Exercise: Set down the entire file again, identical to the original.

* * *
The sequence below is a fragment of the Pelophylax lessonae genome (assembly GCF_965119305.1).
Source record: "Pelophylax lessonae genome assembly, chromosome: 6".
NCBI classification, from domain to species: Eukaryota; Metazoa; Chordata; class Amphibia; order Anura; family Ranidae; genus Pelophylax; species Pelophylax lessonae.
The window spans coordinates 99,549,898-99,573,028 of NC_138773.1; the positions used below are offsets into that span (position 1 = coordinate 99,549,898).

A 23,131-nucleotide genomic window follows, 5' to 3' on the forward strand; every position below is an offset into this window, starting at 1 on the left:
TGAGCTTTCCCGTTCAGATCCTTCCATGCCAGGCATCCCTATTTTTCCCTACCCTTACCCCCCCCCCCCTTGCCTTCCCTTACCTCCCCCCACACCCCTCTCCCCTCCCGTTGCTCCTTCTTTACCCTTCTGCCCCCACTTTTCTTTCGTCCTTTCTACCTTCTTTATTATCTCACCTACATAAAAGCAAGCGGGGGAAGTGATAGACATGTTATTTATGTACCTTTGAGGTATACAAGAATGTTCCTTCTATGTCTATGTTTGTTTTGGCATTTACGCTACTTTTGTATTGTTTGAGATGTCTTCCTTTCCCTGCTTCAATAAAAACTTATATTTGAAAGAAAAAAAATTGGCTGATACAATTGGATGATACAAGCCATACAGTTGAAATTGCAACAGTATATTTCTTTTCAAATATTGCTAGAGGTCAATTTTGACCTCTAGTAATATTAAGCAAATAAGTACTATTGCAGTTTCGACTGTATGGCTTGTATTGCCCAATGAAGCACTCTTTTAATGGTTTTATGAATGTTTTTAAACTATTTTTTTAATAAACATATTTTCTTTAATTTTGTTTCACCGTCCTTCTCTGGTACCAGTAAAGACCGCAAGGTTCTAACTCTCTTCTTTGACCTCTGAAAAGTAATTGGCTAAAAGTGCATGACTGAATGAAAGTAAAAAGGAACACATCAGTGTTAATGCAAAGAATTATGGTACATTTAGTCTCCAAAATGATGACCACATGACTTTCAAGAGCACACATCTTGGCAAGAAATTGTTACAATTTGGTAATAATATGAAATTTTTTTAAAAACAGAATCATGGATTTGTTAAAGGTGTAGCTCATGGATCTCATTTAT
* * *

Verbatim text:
The sequence below is a fragment of the Pelophylax lessonae genome (assembly GCF_965119305.1).
Source record: "Pelophylax lessonae genome assembly, chromosome: 6".
NCBI classification, from domain to species: Eukaryota; Metazoa; Chordata; class Amphibia; order Anura; family Ranidae; genus Pelophylax; species Pelophylax lessonae.
The window spans coordinates 99,549,898-99,573,028 of NC_138773.1; the positions used below are offsets into that span (position 1 = coordinate 99,549,898).

A 23,131-nucleotide genomic window follows, 5' to 3' on the forward strand; every position below is an offset into this window, starting at 1 on the left:
TGAGCTTTCCCGTTCAGATCCTTCCATGCCAGGCATCCCTATTTTTCCCTACCCTTACCCCCCCCCCCCTTGCCTTCCCTTACCTCCCCCCACACCCCTCTCCCCTCCCGTTGCTCCTTCTTTACCCTTCTGCCCCCACTTTTCTTTCGTCCTTTCTACCTTCTTTATTATCTCACCTACATAAAAGCAAGCGGGGGAAGTGATAGACATGTTATTTATGTACCTTTGAGGTATACAAGAATGTTCCTTCTATGTCTATGTTTGTTTTGGCATTTACGCTACTTTTGTATTGTTTGAGATGTCTTCCTTTCCCTGCTTCAATAAAAACTTATATTTGAAAGAAAAAAAATTGGCTGATACAATTGGATGATACAAGCCATACAGTTGAAATTGCAACAGTATATTTCTTTTCAAATATTGCTAGAGGTCAATTTTGACCTCTAGTAATATTAAGCAAATAAGTACTATTGCAGTTTCGACTGTATGGCTTGTATTGCCCAATGAAGCACTCTTTTAATGGTTTTATGAATGTTTTTAAACTATTTTTTTAATAAACATATTTTCTTTAATTTTGTTTCACCGTCCTTCTCTGGTACCAGTAAAGACCGCAAGGTTCTAACTCTCTTCTTTGACCTCTGAAAAGTAATTGGCTAAAAGTGCATGACTGAATGAAAGTAAAAAGGAACACATCAGTGTTAATGCAAAGAATTATGGTACATTTAGTCTCCAAAATGATGACCACATGACTTTCAAGAGCACACATCTTGGCAAGAAATTGTTACAATTTGGTAATAATATGAAATTTTTTTAAAAACAGAATCATGGATTTGTTAAAGGTGTAGCTCATGGATCTCATTTAT